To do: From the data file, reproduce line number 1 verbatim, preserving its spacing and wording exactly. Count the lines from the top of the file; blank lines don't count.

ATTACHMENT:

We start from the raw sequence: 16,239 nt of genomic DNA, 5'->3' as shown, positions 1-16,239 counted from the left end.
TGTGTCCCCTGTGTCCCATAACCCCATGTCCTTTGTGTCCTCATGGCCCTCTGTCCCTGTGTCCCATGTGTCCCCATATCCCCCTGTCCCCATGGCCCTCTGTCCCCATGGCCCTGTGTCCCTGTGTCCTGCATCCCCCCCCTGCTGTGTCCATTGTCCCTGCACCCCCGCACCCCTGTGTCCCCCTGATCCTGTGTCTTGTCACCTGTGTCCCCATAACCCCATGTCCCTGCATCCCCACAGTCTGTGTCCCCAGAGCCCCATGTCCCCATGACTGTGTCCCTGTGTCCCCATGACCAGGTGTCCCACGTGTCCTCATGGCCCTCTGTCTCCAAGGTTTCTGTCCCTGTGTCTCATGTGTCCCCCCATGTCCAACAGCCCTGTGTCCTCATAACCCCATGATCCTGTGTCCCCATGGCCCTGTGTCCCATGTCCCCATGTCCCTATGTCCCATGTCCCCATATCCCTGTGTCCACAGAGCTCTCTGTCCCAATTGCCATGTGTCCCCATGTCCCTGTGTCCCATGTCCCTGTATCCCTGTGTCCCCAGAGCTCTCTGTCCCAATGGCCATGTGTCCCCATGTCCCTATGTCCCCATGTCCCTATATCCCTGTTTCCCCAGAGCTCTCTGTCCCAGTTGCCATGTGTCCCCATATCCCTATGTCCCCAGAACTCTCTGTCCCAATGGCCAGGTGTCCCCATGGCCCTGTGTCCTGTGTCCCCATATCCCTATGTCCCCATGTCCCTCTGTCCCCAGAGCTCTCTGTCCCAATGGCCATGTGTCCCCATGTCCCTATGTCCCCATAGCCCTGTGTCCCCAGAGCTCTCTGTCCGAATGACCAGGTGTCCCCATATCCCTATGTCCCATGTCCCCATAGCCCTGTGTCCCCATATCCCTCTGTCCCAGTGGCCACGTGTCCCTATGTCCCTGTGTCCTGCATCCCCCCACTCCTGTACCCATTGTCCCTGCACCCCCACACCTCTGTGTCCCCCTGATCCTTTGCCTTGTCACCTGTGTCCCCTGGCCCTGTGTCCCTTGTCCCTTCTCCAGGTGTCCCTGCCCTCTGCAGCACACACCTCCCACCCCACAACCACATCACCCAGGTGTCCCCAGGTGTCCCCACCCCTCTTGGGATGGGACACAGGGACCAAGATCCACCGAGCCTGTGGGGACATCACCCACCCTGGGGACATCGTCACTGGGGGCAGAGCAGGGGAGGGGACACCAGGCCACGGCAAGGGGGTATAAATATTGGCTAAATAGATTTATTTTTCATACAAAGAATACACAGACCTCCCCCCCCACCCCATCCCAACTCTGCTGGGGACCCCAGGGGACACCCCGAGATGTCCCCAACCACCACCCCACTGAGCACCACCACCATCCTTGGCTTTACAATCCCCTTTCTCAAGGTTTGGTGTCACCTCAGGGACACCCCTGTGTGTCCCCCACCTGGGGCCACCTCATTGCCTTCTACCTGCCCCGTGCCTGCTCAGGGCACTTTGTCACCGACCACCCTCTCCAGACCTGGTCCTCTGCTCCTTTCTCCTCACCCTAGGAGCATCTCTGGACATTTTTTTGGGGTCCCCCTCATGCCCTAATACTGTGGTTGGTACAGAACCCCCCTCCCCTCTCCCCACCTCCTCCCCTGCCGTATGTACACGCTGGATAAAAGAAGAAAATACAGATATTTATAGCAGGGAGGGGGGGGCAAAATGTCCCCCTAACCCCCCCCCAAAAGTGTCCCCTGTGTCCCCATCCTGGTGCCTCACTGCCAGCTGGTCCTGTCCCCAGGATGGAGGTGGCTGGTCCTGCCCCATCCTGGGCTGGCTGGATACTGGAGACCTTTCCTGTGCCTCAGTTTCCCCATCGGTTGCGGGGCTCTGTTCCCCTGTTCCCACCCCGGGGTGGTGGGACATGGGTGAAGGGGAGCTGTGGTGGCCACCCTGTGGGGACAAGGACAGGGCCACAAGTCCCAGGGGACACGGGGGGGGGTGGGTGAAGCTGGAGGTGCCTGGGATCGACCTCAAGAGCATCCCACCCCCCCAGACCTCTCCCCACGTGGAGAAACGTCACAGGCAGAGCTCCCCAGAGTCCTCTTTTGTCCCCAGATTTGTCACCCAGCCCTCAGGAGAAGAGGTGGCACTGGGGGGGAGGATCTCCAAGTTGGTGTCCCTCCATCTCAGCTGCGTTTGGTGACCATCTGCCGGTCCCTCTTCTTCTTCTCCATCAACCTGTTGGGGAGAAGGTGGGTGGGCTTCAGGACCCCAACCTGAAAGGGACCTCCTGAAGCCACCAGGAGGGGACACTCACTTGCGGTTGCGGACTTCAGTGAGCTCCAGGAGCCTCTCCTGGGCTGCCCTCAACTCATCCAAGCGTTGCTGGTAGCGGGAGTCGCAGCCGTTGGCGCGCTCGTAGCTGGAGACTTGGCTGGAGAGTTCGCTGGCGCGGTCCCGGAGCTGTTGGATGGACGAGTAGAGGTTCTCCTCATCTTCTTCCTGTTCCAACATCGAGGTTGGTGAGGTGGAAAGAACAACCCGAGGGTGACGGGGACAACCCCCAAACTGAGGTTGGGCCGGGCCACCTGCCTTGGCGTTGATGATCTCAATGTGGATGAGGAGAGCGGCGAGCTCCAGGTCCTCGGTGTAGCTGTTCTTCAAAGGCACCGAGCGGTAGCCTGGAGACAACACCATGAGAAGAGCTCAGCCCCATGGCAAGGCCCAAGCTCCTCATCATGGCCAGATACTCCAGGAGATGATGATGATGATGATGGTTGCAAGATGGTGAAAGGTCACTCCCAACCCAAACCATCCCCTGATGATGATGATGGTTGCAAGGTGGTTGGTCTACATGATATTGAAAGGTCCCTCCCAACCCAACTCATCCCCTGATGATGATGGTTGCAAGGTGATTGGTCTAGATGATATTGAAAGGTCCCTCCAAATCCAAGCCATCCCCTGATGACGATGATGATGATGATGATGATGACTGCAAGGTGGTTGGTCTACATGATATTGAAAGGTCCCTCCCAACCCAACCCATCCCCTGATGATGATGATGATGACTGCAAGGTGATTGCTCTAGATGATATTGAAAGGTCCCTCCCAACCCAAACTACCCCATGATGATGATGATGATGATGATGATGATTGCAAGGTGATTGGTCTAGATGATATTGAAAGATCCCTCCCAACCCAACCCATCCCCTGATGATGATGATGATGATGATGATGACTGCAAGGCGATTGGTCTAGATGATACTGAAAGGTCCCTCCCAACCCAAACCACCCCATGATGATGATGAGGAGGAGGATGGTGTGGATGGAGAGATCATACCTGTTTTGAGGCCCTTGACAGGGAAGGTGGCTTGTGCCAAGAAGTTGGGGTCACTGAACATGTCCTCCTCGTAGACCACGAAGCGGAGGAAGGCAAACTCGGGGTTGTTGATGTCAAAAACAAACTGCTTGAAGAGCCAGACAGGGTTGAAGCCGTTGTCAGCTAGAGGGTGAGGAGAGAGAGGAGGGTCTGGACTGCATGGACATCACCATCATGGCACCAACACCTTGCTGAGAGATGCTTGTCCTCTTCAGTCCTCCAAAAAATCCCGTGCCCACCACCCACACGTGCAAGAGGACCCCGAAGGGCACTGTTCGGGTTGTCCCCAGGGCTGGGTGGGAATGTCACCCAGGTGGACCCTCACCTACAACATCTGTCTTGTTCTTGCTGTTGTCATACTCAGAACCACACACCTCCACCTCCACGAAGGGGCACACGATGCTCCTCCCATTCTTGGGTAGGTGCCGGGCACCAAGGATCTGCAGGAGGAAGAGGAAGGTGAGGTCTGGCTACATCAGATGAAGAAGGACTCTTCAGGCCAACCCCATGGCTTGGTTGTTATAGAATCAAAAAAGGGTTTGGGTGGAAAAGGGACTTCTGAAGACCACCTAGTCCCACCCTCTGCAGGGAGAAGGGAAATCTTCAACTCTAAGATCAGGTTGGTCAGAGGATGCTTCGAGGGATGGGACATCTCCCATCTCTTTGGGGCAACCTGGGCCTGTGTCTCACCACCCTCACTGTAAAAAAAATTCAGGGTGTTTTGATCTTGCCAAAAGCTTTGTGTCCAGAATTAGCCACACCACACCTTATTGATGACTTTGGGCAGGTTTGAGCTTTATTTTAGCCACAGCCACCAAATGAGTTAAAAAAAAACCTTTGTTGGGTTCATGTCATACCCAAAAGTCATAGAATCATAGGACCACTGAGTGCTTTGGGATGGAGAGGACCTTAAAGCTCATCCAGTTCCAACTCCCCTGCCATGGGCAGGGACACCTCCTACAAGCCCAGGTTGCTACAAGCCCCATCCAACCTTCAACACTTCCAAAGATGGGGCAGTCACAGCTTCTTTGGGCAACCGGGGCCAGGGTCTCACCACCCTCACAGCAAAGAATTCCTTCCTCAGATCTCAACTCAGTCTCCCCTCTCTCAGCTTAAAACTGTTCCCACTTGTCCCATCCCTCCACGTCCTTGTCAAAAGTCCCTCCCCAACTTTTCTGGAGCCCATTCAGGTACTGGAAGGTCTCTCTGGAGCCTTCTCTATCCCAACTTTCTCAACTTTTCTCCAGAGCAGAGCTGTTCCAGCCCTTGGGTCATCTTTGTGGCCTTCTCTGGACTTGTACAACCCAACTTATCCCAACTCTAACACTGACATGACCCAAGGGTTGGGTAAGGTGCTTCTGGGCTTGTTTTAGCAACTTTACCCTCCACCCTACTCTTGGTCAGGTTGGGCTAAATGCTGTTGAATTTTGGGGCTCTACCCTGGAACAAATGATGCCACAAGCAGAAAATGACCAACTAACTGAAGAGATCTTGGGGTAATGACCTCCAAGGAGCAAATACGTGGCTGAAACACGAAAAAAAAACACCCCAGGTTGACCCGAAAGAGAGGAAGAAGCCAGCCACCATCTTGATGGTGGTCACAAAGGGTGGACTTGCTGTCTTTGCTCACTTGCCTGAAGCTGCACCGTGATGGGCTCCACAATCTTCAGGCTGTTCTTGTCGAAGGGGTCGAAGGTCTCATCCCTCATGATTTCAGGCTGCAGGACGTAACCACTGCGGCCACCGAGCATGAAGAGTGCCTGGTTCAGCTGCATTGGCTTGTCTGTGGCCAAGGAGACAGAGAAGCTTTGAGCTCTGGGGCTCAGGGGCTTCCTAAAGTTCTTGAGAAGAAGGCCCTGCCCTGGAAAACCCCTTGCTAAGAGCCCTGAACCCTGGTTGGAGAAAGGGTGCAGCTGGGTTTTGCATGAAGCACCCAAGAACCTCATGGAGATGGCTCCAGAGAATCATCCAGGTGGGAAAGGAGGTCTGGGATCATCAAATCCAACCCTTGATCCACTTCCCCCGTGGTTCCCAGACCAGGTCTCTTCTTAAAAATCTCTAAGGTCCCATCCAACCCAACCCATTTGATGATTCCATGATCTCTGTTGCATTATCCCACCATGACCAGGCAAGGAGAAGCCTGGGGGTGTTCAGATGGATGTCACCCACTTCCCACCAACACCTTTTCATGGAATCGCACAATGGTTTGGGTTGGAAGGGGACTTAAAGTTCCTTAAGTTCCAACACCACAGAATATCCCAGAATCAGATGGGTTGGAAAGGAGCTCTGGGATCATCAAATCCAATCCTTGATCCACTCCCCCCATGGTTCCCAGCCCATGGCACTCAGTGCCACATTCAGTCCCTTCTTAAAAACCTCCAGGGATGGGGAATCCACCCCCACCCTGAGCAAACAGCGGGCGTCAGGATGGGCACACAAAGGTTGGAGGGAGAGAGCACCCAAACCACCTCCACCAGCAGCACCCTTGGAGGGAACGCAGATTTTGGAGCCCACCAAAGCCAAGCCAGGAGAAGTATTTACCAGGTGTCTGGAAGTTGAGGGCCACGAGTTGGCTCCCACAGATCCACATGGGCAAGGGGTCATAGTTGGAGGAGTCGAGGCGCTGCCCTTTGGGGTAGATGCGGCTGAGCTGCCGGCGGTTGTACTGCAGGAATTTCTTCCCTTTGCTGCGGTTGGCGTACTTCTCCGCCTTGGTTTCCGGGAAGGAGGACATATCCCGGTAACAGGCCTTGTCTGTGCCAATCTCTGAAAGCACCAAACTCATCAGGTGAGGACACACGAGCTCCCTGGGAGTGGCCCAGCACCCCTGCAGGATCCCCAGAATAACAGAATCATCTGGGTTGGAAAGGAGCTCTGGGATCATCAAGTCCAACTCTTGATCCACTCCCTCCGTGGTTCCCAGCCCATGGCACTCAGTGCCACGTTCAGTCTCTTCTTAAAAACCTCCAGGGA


We start from the raw sequence: 16,239 nt of genomic DNA, 5'->3' as shown, positions 1-16,239 counted from the left end.